Technology is an opportunity for federal agencies to limit redundancy. Does every agency need a unique email platform, HR system or procurement process? With a few exceptions, the answer is clearly no. The easiest way to “do more with less” is to share infrastructure and services between agencies with similar needs.
This excerpt from the Federal IT Shared Services Strategy guide offers some perspective on the challenges facing government today:
There are nearly 300 organizations in the Executive Branch of the Federal Government that employ more than 2.6 million people and operate over 10,000 IT systems. These organizations provide a myriad of manual and online services to customer groups that include citizens, industry, and other government agencies at the federal, state, local, tribal, and international levels. Moreover, annual spending on IT8 by these organizations has increased steadily over the past decade to nearly $80 billion.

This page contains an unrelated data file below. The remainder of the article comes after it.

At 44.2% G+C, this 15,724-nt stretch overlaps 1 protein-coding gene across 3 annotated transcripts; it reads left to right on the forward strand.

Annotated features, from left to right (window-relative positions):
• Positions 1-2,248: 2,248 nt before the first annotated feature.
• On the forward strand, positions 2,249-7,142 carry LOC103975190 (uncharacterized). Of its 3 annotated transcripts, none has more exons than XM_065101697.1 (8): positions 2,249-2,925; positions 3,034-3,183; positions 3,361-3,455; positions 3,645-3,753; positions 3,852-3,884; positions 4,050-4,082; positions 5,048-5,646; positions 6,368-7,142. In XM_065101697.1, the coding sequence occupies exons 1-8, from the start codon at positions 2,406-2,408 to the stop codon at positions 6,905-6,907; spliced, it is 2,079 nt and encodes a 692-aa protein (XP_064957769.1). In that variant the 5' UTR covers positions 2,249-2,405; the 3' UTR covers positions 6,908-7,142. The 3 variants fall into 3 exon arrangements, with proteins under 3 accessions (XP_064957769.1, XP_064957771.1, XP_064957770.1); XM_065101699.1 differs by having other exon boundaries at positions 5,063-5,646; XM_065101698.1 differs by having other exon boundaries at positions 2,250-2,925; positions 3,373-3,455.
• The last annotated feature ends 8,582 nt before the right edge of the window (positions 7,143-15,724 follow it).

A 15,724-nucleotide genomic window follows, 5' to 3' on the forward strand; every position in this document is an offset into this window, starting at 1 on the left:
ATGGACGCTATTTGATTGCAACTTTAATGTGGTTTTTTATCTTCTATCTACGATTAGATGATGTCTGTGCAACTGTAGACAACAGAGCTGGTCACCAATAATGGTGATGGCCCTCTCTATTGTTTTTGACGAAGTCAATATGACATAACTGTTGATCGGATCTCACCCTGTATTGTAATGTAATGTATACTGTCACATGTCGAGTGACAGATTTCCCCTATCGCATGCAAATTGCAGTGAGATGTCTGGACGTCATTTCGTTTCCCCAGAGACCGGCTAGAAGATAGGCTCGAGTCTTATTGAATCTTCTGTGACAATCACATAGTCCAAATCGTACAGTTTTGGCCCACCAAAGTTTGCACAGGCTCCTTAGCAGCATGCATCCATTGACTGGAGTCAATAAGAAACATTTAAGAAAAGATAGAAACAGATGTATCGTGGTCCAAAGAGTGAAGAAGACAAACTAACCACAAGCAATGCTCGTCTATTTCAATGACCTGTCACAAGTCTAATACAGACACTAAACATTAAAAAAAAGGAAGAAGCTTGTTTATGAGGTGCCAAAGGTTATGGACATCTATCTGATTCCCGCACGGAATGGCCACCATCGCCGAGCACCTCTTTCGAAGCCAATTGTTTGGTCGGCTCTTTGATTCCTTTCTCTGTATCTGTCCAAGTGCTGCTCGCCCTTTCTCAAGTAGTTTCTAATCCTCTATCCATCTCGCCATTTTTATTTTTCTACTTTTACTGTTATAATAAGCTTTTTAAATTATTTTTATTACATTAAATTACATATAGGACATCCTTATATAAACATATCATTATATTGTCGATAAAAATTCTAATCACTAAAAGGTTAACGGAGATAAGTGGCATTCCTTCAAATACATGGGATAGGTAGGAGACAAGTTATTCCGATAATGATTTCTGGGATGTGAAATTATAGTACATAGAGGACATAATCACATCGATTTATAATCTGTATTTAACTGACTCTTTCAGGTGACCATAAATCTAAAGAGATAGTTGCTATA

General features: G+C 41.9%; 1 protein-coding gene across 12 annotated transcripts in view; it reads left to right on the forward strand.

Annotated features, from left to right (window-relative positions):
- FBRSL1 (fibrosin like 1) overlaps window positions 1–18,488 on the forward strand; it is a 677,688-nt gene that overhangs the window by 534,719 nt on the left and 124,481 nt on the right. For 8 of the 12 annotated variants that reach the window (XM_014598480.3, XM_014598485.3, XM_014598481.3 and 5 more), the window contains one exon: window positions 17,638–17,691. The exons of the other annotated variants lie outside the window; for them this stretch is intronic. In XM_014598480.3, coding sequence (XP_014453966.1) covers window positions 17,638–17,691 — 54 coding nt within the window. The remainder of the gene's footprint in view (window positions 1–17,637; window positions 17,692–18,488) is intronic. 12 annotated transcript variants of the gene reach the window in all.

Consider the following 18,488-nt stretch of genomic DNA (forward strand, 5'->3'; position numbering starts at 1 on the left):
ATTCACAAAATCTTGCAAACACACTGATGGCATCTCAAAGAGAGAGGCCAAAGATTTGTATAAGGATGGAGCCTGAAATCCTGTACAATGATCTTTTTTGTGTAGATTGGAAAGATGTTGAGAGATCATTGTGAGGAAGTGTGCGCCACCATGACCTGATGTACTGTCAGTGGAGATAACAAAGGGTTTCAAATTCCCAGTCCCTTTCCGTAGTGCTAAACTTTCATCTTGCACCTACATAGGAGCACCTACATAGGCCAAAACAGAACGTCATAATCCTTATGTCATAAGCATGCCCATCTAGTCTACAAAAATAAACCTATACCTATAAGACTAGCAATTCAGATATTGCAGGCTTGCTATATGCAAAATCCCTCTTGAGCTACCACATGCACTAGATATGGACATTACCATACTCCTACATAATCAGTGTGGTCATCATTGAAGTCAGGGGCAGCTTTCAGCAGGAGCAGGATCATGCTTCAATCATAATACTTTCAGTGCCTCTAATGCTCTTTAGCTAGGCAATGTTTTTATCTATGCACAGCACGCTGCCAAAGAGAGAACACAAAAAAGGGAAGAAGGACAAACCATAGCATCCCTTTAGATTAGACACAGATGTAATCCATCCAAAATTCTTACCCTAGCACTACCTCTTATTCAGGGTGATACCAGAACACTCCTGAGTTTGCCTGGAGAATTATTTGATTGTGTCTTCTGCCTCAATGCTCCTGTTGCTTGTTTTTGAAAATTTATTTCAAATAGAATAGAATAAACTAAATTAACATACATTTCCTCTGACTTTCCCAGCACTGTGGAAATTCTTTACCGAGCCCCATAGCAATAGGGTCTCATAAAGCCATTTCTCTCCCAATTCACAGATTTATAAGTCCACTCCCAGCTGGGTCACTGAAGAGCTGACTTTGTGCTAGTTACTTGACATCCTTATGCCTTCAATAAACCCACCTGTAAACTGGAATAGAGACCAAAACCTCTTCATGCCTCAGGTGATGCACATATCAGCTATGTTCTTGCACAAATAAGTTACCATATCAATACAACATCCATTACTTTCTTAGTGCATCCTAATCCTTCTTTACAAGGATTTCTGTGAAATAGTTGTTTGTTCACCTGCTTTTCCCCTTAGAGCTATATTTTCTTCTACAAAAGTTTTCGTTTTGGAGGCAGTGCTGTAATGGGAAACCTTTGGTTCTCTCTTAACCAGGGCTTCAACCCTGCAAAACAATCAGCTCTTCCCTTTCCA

Federal Agencies must innovate with less given current fiscal constraints, increasing mission requirements, rising customer expectations, and the ever-evolving landscape of IT. For Federal Agency Chief Information Officers (CIOs) this means that they must:
- Deliver solutions faster, for less money, and with fewer resources;
- Develop authoritative future-ready business and technology architectures / standards to guide investment; and
- Take advantage of evolving technologies and methodologies to accomplish agency mission and support functions more efficiently, while also improving quality and flexibility.
A recent report from MeriTalk surveyed feds on how they believe an emphasis on shared services could affect government. The results are interesting and the numbers are telling.